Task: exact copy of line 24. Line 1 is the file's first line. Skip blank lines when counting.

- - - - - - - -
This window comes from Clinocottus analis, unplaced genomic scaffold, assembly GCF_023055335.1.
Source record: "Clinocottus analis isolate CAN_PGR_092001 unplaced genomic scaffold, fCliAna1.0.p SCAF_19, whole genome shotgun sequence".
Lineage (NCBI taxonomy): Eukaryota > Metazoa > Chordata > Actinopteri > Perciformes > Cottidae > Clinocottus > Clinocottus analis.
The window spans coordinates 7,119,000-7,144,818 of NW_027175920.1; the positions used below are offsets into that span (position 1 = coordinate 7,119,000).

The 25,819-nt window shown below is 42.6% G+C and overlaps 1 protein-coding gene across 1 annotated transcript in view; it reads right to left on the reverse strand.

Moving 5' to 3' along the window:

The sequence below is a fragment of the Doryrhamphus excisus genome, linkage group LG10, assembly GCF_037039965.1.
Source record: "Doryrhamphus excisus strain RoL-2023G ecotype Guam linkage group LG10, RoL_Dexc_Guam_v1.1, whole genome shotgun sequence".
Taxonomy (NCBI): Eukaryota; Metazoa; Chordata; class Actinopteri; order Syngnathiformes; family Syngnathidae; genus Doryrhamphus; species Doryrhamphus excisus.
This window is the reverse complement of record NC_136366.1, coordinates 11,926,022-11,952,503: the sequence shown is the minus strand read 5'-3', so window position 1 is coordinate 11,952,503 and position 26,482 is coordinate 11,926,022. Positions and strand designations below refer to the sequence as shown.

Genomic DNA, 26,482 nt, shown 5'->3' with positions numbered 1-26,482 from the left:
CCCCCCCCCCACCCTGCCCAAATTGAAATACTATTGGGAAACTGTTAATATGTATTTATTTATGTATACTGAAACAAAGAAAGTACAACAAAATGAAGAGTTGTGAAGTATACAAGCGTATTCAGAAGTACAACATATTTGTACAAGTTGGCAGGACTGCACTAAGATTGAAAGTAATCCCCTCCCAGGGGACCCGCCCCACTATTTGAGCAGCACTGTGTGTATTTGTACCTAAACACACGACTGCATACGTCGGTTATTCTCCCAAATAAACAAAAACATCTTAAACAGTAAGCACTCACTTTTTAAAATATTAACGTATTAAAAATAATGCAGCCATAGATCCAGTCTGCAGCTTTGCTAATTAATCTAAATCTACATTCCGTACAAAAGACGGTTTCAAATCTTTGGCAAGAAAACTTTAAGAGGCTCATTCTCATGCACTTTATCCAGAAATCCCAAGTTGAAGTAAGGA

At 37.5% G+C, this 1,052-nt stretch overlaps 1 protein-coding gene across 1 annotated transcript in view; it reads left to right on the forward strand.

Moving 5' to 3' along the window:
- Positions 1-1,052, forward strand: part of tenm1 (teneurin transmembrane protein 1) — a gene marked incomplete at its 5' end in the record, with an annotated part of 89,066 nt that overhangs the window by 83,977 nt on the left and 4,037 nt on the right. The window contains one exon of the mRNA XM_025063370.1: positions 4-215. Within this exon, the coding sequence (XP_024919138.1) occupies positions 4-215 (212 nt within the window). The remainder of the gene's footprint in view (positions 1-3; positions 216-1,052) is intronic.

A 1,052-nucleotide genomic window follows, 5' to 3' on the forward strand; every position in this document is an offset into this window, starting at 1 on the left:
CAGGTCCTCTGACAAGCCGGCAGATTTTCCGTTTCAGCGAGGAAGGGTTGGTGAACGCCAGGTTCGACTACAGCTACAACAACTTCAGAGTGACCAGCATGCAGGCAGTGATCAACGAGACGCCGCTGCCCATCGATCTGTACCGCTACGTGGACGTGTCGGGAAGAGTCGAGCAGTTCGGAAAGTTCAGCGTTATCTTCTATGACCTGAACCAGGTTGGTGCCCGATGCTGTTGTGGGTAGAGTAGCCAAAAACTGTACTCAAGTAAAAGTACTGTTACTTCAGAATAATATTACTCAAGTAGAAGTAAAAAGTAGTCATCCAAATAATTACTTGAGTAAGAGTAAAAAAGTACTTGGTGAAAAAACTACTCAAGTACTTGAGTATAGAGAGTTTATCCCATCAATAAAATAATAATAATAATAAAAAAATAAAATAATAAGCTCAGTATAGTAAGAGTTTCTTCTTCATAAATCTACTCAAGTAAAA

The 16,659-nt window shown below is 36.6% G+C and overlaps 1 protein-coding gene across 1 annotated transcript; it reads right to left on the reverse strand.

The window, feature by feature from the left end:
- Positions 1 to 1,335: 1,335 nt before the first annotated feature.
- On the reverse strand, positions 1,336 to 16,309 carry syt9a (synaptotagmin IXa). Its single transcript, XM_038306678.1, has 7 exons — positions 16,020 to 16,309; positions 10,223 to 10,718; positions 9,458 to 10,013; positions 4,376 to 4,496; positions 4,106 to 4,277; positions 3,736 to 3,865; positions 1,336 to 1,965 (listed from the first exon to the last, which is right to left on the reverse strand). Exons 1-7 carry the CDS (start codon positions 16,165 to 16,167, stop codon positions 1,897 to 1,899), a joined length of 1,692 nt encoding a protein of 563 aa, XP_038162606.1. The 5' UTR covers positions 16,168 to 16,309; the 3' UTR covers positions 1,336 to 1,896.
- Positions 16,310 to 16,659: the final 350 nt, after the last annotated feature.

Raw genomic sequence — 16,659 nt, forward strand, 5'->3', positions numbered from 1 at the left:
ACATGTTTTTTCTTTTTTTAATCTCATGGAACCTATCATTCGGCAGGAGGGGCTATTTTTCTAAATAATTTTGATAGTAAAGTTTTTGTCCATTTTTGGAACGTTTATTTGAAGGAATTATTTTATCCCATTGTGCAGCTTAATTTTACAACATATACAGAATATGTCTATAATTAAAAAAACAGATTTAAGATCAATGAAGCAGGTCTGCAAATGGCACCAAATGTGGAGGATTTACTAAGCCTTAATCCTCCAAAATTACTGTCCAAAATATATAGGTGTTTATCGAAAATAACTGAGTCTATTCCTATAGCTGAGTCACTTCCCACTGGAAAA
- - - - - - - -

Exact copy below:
ACATGTTTTTTCTTTTTTTAATCTCATGGAACCTATCATTCGGCAGGAGGGGCTATTTTTCTAAATAATTTTGATAGTAAAGTTTTTGTCCATTTTTGGAACGTTTATTTGAAGGAATTATTTTATCCCATTGTGCAGCTTAATTTTACAACATATACAGAATATGTCTATAATTAAAAAAACAGATTTAAGATCAATGAAGCAGGTCTGCAAATGGCACCAAATGTGGAGGATTTACTAAGCCTTAATCCTCCAAAATTACTGTCCAAAATATATAGGTGTTTATCGAAAATAACTGAGTCTATTCCTATAGCTGAGTCACTTCCCACTGGAAAA